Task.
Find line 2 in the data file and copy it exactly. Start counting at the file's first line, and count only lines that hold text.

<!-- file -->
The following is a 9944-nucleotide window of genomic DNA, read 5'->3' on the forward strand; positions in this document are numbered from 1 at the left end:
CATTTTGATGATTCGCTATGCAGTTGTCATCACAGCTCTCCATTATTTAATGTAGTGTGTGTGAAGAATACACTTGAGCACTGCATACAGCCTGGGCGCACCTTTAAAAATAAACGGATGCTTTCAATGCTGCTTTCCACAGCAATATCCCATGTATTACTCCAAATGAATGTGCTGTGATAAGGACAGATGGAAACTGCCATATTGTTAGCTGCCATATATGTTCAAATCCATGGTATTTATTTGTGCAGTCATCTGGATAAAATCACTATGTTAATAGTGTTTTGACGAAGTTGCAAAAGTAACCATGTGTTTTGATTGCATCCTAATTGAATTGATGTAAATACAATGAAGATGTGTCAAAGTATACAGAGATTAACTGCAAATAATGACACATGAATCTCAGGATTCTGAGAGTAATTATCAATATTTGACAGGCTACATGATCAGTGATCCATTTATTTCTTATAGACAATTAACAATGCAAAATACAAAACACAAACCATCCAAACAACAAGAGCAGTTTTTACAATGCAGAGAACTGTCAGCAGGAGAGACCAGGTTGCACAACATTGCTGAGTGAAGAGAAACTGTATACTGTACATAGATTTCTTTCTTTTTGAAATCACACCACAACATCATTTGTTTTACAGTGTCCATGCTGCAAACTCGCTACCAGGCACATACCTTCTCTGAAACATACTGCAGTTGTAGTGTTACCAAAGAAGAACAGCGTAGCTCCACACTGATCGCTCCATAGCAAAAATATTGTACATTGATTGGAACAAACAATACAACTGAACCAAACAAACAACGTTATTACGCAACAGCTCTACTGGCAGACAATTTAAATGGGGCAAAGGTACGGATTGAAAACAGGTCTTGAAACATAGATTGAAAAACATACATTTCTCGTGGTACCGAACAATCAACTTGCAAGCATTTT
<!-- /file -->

CATTTTGATGATTCGCTATGCAGTTGTCATCACAGCTCTCCATTATTTAATGTAGTGTGTGTGAAGAATACACTTGAGCACTGCATACAGCCTGGGCGCACCTTTAAAAATAAACGGATGCTTTCAATGCTGCTTTCCACAGCAATATCCCATGTATTACTCCAAATGAATGTGCTGTGATAAGGACAGATGGAAACTGCCATATTGTTAGCTGCCATATATGTTCAAATCCATGGTATTTATTTGTGCAGTCATCTGGATAAAATCACTATGTTAATAGTGTTTTGACGAAGTTGCAAAAGTAACCATGTGTTTTGATTGCATCCTAATTGAATTGATGTAAATACAATGAAGATGTGTCAAAGTATACAGAGATTAACTGCAAATAATGACACATGAATCTCAGGATTCTGAGAGTAATTATCAATATTTGACAGGCTACATGATCAGTGATCCATTTATTTCTTATAGACAATTAACAATGCAAAATACAAAACACAAACCATCCAAACAACAAGAGCAGTTTTTACAATGCAGAGAACTGTCAGCAGGAGAGACCAGGTTGCACAACATTGCTGAGTGAAGAGAAACTGTATACTGTACATAGATTTCTTTCTTTTTGAAATCACACCACAACATCATTTGTTTTACAGTGTCCATGCTGCAAACTCGCTACCAGGCACATACCTTCTCTGAAACATACTGCAGTTGTAGTGTTACCAAAGAAGAACAGCGTAGCTCCACACTGATCGCTCCATAGCAAAAATATTGTACATTGATTGGAACAAACAATACAACTGAACCAAACAAACAACGTTATTACGCAACAGCTCTACTGGCAGACAATTTAAATGGGGCAAAGGTACGGATTGAAAACAGGTCTTGAAACATAGATTGAAAAACATACATTTCTCGTGGTACCGAACAATCAACTTGCAAGCATTTT